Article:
Passat rear brakes

My friend took his 91 Passat in to have the brakes checked. It needed rear
brakes, both sides almost to the metal. It only has 48,000 mi and the front
brakes have plenty of life left in them. The VW mechanic said this was normal
for the Passat and they will use up rear brakes faster than fronts due to "more
pressure to the rear brakes for better brake balance and faster stops." Has VW
found a way to change the laws of physics or is this really a bunch of crap?
Mike
'81 P/U
96 Jetta
Reply to
MChamb8660
Not entirely untrue...
Your friend's Passat is equipped with a Brake Pressure Regulator (BPR) (as is your 1996 Jetta). If it is sticking, more hydraulic pressure will be directed to the rear brakes, therefore "engaging" the rear brakes faster than the front brakes. My 1990 Jetta had a similar issue. The BPR was stuck open, and I went through a set of pads and rotors on the rear in about a year....the original pads and rotors lasted 12 years...I would have your friend get the BPR checked out...it could be sticking. Based on the mileage of your friend's car, I wouldn't be surprised if it has sat a while, and the BPR could have seized.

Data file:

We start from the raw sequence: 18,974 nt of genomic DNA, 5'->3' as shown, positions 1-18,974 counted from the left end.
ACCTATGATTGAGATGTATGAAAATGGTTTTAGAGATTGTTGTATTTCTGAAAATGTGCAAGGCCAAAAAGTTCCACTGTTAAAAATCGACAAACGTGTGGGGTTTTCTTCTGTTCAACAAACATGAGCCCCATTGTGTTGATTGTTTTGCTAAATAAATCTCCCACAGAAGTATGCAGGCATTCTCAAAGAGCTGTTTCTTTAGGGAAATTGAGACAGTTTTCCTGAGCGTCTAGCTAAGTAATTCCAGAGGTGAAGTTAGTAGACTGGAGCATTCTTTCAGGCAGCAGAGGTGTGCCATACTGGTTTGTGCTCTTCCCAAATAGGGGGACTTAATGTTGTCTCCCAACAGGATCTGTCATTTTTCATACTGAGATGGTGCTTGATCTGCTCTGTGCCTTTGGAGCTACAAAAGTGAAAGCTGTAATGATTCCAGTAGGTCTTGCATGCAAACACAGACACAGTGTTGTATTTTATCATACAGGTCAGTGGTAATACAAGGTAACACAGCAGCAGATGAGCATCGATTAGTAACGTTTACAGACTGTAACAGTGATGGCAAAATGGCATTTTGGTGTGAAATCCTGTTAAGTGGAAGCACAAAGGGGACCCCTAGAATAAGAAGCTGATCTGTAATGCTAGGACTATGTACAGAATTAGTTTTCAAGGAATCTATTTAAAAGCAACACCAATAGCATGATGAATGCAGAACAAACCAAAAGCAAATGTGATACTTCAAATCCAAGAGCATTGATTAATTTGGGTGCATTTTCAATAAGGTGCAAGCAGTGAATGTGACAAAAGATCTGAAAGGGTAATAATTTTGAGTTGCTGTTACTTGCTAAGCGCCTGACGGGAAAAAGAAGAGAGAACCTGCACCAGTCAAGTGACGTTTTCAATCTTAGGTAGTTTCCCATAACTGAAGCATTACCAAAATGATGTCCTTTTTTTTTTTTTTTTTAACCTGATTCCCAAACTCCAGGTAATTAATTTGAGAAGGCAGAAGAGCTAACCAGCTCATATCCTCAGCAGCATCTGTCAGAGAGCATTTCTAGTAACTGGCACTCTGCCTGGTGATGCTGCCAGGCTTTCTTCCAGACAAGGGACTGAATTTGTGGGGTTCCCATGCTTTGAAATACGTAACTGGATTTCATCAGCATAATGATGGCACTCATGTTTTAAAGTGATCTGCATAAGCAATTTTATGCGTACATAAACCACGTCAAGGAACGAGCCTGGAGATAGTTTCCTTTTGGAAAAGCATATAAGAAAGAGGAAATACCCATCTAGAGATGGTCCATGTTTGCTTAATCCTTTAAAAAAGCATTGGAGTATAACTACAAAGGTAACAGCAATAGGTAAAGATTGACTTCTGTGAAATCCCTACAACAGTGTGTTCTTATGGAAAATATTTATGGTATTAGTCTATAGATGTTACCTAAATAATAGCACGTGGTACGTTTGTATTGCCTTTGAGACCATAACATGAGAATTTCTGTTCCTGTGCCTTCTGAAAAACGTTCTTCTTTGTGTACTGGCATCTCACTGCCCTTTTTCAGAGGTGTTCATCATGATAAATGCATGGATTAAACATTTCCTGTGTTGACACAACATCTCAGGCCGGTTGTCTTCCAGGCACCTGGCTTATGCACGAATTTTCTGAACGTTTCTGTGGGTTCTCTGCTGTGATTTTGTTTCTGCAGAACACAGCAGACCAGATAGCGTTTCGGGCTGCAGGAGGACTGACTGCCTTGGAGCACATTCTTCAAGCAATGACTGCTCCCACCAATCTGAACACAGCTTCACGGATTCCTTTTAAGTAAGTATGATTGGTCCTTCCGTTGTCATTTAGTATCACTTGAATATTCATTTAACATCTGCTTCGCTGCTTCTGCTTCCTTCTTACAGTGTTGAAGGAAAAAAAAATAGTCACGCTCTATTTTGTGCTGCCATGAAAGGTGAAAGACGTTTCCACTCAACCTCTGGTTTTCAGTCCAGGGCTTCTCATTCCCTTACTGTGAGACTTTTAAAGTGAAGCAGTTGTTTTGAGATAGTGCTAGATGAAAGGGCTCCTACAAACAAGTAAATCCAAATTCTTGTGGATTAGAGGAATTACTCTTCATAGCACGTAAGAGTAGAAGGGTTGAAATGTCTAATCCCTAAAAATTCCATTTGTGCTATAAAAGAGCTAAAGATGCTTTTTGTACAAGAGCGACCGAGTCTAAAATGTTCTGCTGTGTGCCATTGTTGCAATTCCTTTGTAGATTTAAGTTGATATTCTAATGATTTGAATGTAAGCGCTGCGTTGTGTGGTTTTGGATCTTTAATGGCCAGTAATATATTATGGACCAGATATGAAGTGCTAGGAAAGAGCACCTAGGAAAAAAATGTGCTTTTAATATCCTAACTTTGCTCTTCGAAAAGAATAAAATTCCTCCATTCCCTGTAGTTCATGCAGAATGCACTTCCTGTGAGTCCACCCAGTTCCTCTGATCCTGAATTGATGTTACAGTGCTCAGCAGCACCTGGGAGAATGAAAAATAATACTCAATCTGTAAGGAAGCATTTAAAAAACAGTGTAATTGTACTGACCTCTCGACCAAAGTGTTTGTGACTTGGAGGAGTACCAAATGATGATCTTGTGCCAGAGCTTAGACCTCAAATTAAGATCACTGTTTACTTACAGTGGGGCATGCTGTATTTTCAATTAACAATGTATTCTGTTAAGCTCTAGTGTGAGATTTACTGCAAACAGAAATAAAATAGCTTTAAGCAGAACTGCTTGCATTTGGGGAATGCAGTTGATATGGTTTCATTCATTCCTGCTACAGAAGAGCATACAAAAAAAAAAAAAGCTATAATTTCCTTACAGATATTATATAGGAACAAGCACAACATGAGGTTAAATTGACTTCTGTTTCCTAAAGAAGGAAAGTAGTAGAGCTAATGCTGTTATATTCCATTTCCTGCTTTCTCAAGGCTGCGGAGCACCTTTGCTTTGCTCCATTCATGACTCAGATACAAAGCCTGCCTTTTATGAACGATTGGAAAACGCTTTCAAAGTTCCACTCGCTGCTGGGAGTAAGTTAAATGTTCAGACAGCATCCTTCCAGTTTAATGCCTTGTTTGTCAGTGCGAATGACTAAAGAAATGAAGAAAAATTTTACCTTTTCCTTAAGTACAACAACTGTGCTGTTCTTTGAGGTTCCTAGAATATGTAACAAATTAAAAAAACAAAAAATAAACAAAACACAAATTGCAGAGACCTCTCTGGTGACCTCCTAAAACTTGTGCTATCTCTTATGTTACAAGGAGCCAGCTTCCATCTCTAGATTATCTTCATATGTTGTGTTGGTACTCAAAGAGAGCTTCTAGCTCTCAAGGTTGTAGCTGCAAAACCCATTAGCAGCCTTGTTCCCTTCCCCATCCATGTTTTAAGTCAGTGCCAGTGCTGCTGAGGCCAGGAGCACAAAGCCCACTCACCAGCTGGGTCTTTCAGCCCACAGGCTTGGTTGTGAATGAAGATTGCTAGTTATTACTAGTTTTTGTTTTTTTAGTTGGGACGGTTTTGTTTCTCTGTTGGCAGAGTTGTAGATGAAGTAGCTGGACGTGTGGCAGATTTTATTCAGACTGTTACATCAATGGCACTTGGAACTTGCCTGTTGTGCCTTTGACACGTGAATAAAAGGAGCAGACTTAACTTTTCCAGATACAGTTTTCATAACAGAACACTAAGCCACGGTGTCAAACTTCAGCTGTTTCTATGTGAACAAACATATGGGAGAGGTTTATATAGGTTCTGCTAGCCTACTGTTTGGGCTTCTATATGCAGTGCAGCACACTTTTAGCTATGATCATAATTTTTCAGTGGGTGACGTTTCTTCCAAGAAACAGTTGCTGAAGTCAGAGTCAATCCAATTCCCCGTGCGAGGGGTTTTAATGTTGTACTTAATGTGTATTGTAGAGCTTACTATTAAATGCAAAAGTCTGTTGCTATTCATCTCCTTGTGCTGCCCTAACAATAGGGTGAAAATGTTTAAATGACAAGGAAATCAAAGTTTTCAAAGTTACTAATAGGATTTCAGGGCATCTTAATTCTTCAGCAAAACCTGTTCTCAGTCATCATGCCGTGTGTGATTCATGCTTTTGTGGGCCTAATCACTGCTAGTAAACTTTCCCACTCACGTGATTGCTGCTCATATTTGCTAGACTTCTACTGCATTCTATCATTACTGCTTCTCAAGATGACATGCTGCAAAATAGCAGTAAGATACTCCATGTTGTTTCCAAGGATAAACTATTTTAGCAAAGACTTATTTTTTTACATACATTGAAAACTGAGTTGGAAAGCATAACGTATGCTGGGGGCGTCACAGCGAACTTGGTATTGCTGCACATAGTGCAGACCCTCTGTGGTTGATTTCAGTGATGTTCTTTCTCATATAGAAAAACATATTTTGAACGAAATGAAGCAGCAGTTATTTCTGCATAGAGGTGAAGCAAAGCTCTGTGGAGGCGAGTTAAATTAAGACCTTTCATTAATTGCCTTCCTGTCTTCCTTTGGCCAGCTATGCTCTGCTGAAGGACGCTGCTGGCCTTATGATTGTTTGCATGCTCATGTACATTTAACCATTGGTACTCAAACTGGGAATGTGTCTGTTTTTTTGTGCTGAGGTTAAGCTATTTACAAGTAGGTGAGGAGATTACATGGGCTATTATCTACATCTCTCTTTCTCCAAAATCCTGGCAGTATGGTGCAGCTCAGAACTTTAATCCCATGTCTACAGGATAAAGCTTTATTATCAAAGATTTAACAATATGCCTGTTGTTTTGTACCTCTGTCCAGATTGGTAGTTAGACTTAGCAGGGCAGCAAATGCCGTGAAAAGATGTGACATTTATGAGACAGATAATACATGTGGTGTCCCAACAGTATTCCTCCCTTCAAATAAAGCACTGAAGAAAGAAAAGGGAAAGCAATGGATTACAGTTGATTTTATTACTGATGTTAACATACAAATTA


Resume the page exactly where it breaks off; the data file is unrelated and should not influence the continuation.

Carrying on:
Ask any owner of a 1999.5-2004 Golf, Jetta, or New Beetle...rear pads wear out faster, but for a different reason.
Pete
Reply to
Pete Cressman
The trick to make the brakes last longer is not to use them. That being said you done very good with brake wear!
Reply to
Woodchuck
This happened on 2001 Passat, too. I suspect the rear pads have soft linings to minimize noise. The tradeoff is that they wear faster.
Reply to
Anonymous
My 99 Passat has a brake proportioning valve that applies more brake pressure to the rear for light stops. And, the front brake pads are much larger in area and have thicker friction material than the rears. I just did a brake job (56K miles) and the rears were a bit worse than the front.
Reply to
JeffN

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